John Martone is one of the finest purveyors of the short-short poem today; he is most certainly a favorite poet of mine. His work arrives in the mail box in a variety of forms, frequently even tinier than the work I publish.
I love it when work is smaller than Lilliput Review. It makes me happy in the way eccentrics are often pleased; a blissed out, peaceful kind of smile that causes those in authority to do a troubled double-take.
And I just keep on smiling. Ban the mind-altering substance poetry if you dare.
John's closeness to nature is one of the aspects of his work that I find most appealing. His predisposition to all living things and, for that matter, natural inanimate things, reminds me very much philosophically of Master Issa. His latest little collection is tiny, indeed, containing 13 small poems centered around squirrels.
human speaks squirrel
squirrel stares back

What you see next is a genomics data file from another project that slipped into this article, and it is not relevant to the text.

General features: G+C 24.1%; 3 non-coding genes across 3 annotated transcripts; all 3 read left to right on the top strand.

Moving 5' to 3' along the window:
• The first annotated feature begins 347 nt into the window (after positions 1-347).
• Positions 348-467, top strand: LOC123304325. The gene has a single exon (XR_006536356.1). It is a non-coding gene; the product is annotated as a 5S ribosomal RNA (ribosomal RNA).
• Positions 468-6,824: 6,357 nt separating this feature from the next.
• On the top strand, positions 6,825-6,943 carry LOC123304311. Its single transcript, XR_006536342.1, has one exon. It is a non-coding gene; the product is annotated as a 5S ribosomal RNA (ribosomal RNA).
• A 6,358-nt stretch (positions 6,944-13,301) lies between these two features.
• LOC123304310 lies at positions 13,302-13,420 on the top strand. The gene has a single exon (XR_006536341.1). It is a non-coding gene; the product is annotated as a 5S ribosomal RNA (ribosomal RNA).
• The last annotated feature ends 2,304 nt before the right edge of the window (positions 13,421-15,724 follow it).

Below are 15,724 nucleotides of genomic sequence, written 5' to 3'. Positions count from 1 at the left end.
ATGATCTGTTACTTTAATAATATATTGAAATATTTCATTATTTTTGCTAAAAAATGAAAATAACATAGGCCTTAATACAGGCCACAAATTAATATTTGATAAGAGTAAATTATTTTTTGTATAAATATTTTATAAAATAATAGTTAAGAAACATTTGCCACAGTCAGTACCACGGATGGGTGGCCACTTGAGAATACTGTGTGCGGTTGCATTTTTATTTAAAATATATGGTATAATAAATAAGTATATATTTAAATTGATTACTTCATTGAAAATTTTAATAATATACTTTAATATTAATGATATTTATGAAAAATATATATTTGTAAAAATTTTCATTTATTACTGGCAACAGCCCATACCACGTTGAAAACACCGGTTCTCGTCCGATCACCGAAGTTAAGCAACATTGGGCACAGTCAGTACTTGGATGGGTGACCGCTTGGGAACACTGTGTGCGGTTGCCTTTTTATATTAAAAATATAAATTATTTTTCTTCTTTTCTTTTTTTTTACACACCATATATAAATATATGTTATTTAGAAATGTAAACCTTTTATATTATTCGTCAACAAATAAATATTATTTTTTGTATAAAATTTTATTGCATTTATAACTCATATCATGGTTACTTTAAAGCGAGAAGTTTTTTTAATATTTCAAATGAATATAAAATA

what's a poem
One of the anomalies of the brief poem is voice - who is speaking, to whom, and does it even matter? In this case, what is the nature of trans-species communication, what exactly is happening here? Honestly, I'm not sure but I can tell you this: it made me smile.
Martone has a penchant for fine detail, the kind you should notice except if you, like me, are too busy being "out of your mind." Literally, that is.
taking you in
Of course, I had to shuffle to an image search to discover what John would have just stepped outside to see:
Having proven me as inattentive as might be, the next poem posits another thought:
squirrel has 2 hands too
So, what's the poet about here? Even I noticed a squirrel has two hands; just yesterday I watched one, standing upright on a lamp stanchion, quickly twirling the food s/he was working over, while taking in all of the surrounding environs, ready to bolt at the briefest of whispers.
Notice how different the form of this poem is from the others and why. Here is a poet, bound closely with nature, yet comparing a squirrel to humans: eyes, hands, occupations. And then this: